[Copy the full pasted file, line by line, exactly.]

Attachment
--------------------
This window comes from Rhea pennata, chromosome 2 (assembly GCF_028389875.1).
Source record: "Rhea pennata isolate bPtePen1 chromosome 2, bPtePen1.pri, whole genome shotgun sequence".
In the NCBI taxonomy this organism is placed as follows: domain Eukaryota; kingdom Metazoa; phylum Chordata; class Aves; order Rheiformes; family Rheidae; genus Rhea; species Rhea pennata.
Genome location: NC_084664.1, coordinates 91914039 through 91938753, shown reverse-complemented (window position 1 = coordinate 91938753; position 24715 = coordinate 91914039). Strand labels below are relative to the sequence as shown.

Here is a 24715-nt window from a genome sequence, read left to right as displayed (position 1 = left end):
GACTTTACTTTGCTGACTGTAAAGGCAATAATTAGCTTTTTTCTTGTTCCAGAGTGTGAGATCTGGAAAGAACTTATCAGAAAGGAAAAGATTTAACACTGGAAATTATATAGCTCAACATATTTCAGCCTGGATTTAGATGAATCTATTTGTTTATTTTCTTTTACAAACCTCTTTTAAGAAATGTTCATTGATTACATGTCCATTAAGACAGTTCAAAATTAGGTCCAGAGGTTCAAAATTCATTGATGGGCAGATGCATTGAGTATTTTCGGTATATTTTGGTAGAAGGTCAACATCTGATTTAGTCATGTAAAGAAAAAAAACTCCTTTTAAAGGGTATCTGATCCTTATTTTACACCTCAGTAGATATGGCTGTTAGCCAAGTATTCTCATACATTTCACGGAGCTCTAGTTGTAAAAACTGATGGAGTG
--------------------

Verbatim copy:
This window comes from Rhea pennata, chromosome 2 (assembly GCF_028389875.1).
Source record: "Rhea pennata isolate bPtePen1 chromosome 2, bPtePen1.pri, whole genome shotgun sequence".
In the NCBI taxonomy this organism is placed as follows: domain Eukaryota; kingdom Metazoa; phylum Chordata; class Aves; order Rheiformes; family Rheidae; genus Rhea; species Rhea pennata.
Genome location: NC_084664.1, coordinates 91914039 through 91938753, shown reverse-complemented (window position 1 = coordinate 91938753; position 24715 = coordinate 91914039). Strand labels below are relative to the sequence as shown.

Here is a 24715-nt window from a genome sequence, read left to right as displayed (position 1 = left end):
GACTTTACTTTGCTGACTGTAAAGGCAATAATTAGCTTTTTTCTTGTTCCAGAGTGTGAGATCTGGAAAGAACTTATCAGAAAGGAAAAGATTTAACACTGGAAATTATATAGCTCAACATATTTCAGCCTGGATTTAGATGAATCTATTTGTTTATTTTCTTTTACAAACCTCTTTTAAGAAATGTTCATTGATTACATGTCCATTAAGACAGTTCAAAATTAGGTCCAGAGGTTCAAAATTCATTGATGGGCAGATGCATTGAGTATTTTCGGTATATTTTGGTAGAAGGTCAACATCTGATTTAGTCATGTAAAGAAAAAAAACTCCTTTTAAAGGGTATCTGATCCTTATTTTACACCTCAGTAGATATGGCTGTTAGCCAAGTATTCTCATACATTTCACGGAGCTCTAGTTGTAAAAACTGATGGAGTG